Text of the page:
How has the reaction been so far, either from the singles you've released or what you've played live?
It's been really good so far. Everyone seems positive and stoked about everything, which is encouraging, for me. Again, I guess every musician, or I suppose, "artist," if you like, likes to pretends that they don't care about what the critical reactions are going to be, but you do, a bit. I'm obviously satisfied that I did my best with the record and that I think it sounds great, but I hope that people like it.

What was the songwriting process like? You've said that Poetry of the Deed was your most collaborative work to date. Is this an extension of that?
This one I reined it back a bit on that front. That's not to disrespect the band in any way, but I think the thing was that last time around, because it was the first time I made a record with a stable line-up for a band, it turned into kind of a "band" record. Arrangement-wise, it's kind of a rock record, and that's fine. That was a fun thing to do for that record, but this time around I wanted to rein it back a little on that front and use the band as a more sparing and precise instrument rather than all the way through every song. I wanted to have a bit more light and shade on this record, to make the loud bits louder and the quiet bits quieter.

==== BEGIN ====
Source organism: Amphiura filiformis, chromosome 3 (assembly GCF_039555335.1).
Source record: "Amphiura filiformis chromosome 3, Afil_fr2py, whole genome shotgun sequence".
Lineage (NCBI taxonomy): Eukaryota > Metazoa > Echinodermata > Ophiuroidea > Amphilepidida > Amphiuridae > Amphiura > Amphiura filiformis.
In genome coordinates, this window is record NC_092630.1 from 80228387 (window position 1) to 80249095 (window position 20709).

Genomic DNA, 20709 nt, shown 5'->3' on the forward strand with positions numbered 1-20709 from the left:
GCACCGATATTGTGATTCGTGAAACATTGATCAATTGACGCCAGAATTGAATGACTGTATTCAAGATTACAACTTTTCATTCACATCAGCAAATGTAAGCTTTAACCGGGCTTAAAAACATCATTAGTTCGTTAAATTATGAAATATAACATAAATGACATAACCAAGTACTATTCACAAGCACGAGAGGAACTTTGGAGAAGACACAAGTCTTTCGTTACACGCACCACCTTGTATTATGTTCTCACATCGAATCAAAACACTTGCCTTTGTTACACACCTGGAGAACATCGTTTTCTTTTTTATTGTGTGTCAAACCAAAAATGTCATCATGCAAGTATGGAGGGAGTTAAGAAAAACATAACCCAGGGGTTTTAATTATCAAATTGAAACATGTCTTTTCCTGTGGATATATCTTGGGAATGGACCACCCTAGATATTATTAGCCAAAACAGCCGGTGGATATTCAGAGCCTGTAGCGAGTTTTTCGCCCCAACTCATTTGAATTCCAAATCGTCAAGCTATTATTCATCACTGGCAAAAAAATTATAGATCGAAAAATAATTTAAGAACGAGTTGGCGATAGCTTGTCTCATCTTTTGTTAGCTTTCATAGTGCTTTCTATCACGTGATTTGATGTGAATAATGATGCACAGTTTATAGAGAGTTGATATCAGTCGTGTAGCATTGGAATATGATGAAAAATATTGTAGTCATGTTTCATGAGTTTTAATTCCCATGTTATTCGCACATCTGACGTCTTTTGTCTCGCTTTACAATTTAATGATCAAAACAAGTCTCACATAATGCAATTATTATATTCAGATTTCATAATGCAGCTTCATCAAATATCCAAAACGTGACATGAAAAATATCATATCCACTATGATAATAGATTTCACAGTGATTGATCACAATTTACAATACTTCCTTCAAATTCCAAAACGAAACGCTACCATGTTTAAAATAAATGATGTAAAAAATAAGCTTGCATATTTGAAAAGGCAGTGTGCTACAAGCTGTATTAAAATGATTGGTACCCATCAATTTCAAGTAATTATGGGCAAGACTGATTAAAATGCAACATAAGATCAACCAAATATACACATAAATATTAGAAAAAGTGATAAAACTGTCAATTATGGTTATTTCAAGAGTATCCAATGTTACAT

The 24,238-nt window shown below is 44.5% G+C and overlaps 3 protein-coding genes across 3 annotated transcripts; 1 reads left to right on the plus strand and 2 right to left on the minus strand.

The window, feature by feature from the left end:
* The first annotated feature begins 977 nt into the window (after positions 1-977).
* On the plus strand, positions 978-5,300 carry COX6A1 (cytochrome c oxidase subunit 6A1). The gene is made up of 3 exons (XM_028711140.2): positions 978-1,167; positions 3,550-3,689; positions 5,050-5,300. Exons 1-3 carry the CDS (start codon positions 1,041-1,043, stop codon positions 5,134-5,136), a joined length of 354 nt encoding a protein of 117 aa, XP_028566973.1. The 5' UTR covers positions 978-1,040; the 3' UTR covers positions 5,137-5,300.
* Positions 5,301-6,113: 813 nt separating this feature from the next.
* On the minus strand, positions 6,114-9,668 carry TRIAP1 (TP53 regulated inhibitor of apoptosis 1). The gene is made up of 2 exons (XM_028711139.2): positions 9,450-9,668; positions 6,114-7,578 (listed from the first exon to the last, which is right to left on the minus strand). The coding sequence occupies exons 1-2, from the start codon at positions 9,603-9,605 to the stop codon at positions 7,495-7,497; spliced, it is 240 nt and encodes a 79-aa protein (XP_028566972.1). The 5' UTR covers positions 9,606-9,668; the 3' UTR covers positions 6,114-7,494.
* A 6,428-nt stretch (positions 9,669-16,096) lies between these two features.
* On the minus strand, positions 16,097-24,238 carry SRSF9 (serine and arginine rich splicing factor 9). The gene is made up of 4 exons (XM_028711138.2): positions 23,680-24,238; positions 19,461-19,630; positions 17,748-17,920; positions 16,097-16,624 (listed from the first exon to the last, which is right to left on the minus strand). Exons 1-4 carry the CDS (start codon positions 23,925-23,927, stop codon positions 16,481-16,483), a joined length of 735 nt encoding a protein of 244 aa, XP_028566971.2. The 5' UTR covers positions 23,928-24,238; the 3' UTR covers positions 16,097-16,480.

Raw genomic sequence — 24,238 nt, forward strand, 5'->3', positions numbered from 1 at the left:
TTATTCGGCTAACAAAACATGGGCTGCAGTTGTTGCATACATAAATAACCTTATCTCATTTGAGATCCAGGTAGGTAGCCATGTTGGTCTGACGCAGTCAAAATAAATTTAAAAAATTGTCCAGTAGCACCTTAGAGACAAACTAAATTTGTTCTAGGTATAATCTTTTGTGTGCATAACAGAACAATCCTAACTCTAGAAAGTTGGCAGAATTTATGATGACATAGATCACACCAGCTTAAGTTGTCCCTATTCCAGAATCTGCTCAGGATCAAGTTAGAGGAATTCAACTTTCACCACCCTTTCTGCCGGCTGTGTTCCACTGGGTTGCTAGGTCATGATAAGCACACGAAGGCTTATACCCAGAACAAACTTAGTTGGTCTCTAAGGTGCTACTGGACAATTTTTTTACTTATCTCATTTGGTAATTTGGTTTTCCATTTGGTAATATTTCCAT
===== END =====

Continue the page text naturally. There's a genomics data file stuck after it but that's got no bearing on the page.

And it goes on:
Speaking of the loud bits, I noticed that "One Foot Before the Other" is a bit reminiscent of your stuff with Million Dead. Is that an intentional nod?
For a long time I shied away from writing anything along those lines when I was doing solo records because I was at pain to keep some clear water between what I'm doing now and Million Dead. But it has reached a point where it has been a long time and I've put out twice as many albums on my own and done four times as many shows that I don't really have a hang-up about it anymore. That song started coming together feeling like that and it was kind of nice, sort of liberating for me to go, "fuck it, I'm going to just do a song like this that's kind of a hardcore-edged song and it doesn't matter." It was a good feeling; it was fun to do.

It bridges your sound; it has the heavier stuff you used to do and your newer vocal style.
It was fun. Certainly the lyrics were a bit more like the things I used to write when I was with Million Dead, a little wordier and darker. It was fun to get back into that scene again.

Is that something you've had the urge to do? To do something a little louder sometimes, even just for old time's sake?
Definitely. As much as I have no desire to do Million Dead, specifically, again, I certainly have a plan somewhere on the back burner to do a noisy, heavy side-project at some point. Maybe just make an album with some friends that's kind of heavy and scream-y and screechy and sounds like Jesus Lizard.